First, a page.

• Chinese Vice Premier Ma Kai and British Chancellor Philip Hammond speak at a press conference following the 8th U.K.-China Economic and Financial Dialogue (EFD) at Lancaster House on Nov. 10.

Chinese Vice Premier Ma Kai and British Chancellor Philip Hammond speak at a press conference following the 8th U.K.-China Economic and Financial Dialogue (EFD) at Lancaster House on Nov. 10. (Photo : Getty Images)

The glow of the "golden era" or special relationship between China and Britain was said to be fading but the relationship between the two countries continues with new collaboration in joint ventures and financial partnerships.

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The Financial Times reported that the signs of that era are slowly wearing off with the exit of George Osborne, Britain's former chancellor, who promoted Britain as China's foremost friend in the West and also promised to open U.K.'s nuclear sector to China.

According to the report, Osborne and Treasury minister Jim O'Neill have spent years enticing China and their departure from service had taken away from the British government two of its most eager and knowledgeable people on China affairs.

The report however, said that only the rhetoric of the "era" was present but the enthusiasm for the new epoch is missing.

This was despite a press conference held in London last week where the new chancellor, Philip Hammond met with Ma Kai, China's vice-premier, and a list of joint ventures, including new collaborations between the financial centers of London and Shanghai, were rolled off.

The report added that the mood also changed after Theresa May, the new prime minister, ordered a review of China's involvement in the Hinkley Point nuclear project. China was also upset by the new security measures introduced on Chinese investments.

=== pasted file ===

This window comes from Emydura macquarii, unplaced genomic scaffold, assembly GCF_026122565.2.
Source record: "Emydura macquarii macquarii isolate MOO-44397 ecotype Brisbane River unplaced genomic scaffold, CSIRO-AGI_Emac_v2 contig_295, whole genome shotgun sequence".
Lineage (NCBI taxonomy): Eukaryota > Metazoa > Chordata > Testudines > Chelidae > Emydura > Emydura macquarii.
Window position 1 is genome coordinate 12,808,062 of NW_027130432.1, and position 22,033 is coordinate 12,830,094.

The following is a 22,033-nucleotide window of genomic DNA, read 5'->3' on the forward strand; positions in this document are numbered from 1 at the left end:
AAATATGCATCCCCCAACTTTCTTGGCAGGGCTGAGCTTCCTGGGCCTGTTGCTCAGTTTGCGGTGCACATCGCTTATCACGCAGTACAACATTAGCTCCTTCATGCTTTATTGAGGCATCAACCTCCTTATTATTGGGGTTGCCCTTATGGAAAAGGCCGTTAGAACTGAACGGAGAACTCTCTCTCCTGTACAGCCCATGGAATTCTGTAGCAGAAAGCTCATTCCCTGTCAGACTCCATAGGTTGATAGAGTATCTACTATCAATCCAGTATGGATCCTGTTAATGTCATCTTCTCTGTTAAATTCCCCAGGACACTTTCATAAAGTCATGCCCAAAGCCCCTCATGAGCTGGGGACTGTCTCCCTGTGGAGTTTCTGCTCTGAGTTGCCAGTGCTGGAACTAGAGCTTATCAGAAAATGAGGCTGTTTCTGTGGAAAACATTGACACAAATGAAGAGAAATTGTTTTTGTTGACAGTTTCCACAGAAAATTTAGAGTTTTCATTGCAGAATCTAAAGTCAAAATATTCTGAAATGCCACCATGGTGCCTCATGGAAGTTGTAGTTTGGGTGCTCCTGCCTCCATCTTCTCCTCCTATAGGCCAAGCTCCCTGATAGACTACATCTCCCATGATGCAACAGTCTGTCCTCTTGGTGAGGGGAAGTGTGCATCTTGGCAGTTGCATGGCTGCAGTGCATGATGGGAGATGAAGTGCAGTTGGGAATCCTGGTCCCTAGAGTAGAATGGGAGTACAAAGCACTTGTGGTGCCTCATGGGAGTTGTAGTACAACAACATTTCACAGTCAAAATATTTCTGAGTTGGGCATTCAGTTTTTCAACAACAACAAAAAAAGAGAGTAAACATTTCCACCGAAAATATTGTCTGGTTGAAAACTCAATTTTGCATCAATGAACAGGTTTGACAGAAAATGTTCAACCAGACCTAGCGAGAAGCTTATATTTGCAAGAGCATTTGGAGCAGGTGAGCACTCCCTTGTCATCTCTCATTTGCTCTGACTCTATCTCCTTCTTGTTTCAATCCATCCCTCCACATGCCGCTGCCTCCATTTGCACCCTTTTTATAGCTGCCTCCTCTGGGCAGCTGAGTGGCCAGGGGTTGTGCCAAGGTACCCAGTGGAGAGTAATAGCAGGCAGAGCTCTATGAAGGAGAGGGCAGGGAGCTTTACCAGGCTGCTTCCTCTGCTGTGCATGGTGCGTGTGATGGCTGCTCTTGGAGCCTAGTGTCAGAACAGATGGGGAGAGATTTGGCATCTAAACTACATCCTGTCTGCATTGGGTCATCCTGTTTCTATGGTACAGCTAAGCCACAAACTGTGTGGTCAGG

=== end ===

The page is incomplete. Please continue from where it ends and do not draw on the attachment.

Lord Mandelson, the former Labour business secretary, said that the relationship between the two countries "hit a bump in the road but had stabilized" over the Hinkley project, although Chinese investment was eventually allowed to proceed on the project.

"It may no longer be the same love affair as under [David] Cameron and Osborne but relations are workmanlike and we have a lot to offer each other," Mandelson was quoted as saying.

In addition, the replacement of Lou Jiwei, the Chinese finance minister seen as "worldly and innovative" by U.K. ministers and regarded as a reformer in Beijing, has contributed to this mood.

But although the mood has changed, the bilateral ties, particularly in financial services, are in placed as indicated by the latest U.K.-China economic dialogue at Lancaster House in London, where Hammond pledged to provide market access and close collaboration with China. This includes a new negotiation to link the Shanghai and London stock exchanges and further enhance capital markets.

On the other hand, China agreed to work towards allowing foreigners to own life insurance firms in mainland China. It also promised to boost regulatory cooperation and increase market access for fintech companies from both countries.

Several Chinese companies will also open offices in Britain, which include China Life, the country's largest life insurer, and the Shanghai Clearing House.

Ma said that China desires "a fair and just system for companies gaining access to each other's markets" and claimed the China-U.K. relations were at "a historical starting point."

On the issue of steel dumping, Hammond said that there was "still a problem" despite China "significantly reducing its overall steel output."

Lord O'Neill, the former Goldman Sachs chief economist who resigned as a Treasury minister in September, said that he supports government efforts to enhance economic ties with China.

 "I think it's very important to maintain the 'golden relationship,'" the former minister said. "In a post-Brexit world it is even more important."